Whatever It Takes

Evidence that I’ve been thinking too much about web-design lately: I was looking at a very elegant multi-column university letterhead yesterday, and I thought to myself: “Oh sure, it looks good now, but how will it cope when someone resizes the paper?” Funny that a window has become my default, rather than a page. When do I ever compose something to be printed?

Driving home northwards along Lincoln in rush-hour traffic, a man standing in the courtyard of a roadside motel talking urgently on his mobile. And wearing nothing but a towel. That’s a story, that is.

Dinner last week, to celebrate a friend’s birthday. Walking towards Santa Monica Pier, we pass a new-agey type shop where two customers, an older man and woman, watch as the assistant reaches up behind the counter and takes down Sigmund Freud and Jesus action figures. Then to the Pier [GM], where a young man and woman play the Dance Dance Revolution machine like it’s directly wired into their brains. I wonder about the future of arcades. The video games seem entirely redundant these days; the graphics are significantly less advanced than I have on my PlayStation. So what’s the point? The retro games like Pac-Man still swallow some quarters, but mostly it’s the amusements which rely on yer actual real-life physics that seem to be lasting: air hockey; shooting galleries; maybe pinball, if anyone could be bothered to maintain the tables properly.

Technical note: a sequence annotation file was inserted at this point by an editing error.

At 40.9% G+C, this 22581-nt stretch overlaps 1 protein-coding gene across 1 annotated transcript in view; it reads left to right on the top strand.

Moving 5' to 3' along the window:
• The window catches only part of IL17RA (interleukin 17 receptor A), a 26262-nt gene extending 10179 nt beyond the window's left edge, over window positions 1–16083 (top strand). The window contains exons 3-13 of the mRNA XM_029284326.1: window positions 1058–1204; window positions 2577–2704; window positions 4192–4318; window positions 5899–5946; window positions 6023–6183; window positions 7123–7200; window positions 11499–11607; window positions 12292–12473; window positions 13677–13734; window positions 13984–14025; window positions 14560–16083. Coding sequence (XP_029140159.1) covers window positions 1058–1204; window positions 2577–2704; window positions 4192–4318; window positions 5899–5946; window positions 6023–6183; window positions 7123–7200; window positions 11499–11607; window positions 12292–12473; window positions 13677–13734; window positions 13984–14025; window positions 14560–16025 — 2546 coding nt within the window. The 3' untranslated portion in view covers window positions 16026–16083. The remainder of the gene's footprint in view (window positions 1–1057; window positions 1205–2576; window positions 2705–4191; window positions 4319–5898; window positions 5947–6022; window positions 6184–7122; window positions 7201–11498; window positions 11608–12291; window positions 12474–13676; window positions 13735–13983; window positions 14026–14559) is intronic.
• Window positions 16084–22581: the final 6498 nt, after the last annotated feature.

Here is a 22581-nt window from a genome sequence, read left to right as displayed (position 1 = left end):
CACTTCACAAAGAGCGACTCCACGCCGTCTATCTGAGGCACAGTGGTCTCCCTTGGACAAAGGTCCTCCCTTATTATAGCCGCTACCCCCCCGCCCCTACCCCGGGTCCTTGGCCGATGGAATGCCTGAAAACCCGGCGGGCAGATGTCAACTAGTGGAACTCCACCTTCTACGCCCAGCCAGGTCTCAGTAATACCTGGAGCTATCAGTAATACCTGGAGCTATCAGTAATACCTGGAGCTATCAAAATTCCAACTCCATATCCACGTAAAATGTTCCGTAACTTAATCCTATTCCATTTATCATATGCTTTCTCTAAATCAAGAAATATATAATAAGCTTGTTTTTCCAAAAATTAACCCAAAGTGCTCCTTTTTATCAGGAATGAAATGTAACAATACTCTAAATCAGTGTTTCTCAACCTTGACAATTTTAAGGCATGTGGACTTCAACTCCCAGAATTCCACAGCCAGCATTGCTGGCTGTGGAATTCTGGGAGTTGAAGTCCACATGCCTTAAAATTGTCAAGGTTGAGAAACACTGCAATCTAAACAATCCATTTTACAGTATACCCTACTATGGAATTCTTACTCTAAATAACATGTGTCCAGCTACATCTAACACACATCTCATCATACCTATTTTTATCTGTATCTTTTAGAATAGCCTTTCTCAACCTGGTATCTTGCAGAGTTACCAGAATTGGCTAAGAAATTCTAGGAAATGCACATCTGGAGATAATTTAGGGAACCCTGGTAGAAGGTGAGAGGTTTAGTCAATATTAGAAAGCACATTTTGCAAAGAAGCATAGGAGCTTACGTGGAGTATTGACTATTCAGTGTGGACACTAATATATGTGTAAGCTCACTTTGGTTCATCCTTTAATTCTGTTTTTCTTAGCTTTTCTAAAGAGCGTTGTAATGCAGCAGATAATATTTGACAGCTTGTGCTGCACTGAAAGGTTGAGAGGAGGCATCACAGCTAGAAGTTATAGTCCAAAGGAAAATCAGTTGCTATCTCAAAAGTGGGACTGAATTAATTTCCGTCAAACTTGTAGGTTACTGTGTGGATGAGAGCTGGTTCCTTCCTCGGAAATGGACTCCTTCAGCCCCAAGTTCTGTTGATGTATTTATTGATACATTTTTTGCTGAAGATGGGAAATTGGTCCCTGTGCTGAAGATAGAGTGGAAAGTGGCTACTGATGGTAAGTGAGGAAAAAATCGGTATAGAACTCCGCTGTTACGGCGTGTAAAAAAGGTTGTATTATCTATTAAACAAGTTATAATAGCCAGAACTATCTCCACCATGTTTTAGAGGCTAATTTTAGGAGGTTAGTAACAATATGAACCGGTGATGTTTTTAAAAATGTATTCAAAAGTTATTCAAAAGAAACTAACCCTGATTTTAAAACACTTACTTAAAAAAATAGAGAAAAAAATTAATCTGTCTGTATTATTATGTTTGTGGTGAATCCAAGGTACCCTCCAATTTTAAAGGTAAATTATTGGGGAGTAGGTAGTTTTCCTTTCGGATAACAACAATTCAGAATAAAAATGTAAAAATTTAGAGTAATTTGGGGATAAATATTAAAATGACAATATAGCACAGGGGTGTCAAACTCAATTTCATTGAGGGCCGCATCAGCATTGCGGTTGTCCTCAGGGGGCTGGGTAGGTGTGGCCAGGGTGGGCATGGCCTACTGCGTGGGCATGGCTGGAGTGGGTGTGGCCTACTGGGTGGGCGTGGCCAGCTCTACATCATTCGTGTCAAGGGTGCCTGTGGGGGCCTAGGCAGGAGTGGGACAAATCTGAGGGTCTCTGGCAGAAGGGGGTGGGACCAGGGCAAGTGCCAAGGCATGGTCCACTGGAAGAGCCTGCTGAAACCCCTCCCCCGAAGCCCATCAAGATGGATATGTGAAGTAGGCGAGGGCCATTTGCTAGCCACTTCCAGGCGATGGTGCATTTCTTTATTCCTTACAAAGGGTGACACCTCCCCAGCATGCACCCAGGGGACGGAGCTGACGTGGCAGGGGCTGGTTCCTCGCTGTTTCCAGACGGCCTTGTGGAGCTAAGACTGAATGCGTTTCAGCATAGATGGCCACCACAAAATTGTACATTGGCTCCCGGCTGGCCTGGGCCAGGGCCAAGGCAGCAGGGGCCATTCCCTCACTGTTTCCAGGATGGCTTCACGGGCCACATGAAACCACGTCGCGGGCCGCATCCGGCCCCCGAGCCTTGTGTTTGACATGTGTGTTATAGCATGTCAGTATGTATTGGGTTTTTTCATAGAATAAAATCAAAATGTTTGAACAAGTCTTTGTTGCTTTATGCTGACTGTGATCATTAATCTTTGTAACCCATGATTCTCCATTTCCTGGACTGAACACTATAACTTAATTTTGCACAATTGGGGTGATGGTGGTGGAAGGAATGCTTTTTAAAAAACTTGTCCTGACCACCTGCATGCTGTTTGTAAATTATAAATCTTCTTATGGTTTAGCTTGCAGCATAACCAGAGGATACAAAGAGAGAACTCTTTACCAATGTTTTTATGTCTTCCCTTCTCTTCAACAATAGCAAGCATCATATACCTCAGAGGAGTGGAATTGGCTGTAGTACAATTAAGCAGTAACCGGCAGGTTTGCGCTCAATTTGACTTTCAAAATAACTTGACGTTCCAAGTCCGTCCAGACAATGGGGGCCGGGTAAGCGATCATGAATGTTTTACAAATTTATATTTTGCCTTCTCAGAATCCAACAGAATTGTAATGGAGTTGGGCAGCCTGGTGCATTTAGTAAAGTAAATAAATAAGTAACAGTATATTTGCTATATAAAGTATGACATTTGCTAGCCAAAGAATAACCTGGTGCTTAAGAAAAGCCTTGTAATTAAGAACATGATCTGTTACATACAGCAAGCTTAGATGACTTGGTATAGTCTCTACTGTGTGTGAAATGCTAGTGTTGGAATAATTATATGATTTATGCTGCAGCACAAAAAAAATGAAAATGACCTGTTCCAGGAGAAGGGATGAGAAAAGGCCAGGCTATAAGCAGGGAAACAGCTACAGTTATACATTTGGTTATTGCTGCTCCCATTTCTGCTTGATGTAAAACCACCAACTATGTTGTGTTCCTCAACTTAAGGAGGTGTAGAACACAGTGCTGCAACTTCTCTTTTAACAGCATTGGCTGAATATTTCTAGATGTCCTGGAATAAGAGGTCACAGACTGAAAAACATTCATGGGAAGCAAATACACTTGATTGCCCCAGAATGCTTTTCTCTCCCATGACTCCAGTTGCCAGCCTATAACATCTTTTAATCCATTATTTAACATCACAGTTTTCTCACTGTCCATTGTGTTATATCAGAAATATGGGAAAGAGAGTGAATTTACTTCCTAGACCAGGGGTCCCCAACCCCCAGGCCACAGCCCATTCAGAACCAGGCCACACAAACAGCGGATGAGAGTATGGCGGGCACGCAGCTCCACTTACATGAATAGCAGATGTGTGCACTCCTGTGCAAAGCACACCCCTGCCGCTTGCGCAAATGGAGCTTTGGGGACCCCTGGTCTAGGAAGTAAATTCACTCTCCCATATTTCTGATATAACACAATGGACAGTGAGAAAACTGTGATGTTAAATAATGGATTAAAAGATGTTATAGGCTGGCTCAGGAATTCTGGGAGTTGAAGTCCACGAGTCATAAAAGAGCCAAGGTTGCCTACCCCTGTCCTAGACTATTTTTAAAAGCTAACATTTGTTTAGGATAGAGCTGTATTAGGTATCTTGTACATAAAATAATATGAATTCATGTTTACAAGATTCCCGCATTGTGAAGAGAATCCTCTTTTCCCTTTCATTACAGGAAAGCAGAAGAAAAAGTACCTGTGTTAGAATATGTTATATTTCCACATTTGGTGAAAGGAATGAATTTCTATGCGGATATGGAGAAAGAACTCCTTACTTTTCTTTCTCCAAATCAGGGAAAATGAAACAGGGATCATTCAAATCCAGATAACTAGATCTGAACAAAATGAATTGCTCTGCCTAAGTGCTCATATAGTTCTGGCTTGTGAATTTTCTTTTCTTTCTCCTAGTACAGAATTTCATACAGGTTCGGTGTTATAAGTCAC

And then to the Hollywood Bowl [GM] for a night of Mozart — or maybe a night of Mozart as an excuse to go to the Hollywood Bowl. I can’t help thinking of it as something from a Tom and Jerry cartoon. I’m disappointed at first that there’s no grand piano for Jerry to romp mischievously around in, but after the first couple of pieces, to my delight one is wheeled on. (How many American references I knew first from cartoons: skunks; drive-ins; ten-pin bowling.) The music is fine, but curiously perfunctory; I miss some banter between Neville Marriner and the audience, but he’s just quiet and serene, smiling happily on the big screens either side of the stage, which looks as it always has, like it’s made from an architecture student’s modelling card. An entirely wonderful moment towards the beginning when a coyote in the hills howls along with the orchestra. And planes droning across the sky, though it’s split by twin searchlights to deter them. It’s an occasion which allows itself the danger of a hostile environment.

And tonight, a bit dispirited by reading Deepak Chopra’s wilfully ignorant new-age bullshit. If I could choose only a single thing to plant, whole and complete, in the mind of every school-leaver around the world, it would be a firm grasp of the principles of evolution by natural selection, which is not random, nor intelligent, nor teleological. Propose a god of the gaps, sure, but the point is that you have to stay in the gaps. More generally, it’s profoundly disturbing to me right now how questions which ought to have been answered with a clanging finality are perceived as up for grabs: along with new Supreme Court appointments comes the question of whether Roe vs. Wade might be overturned; school boards abandon the teaching of evolution, or pair it with the neo-creationism that’s peddled by “Intelligent Design” hucksters. This is still a young country, and its soul is still being fought over. But Cindy Sheehan makes the news more and more, because she’s a woman alone — but whatever it takes. Whatever it takes.

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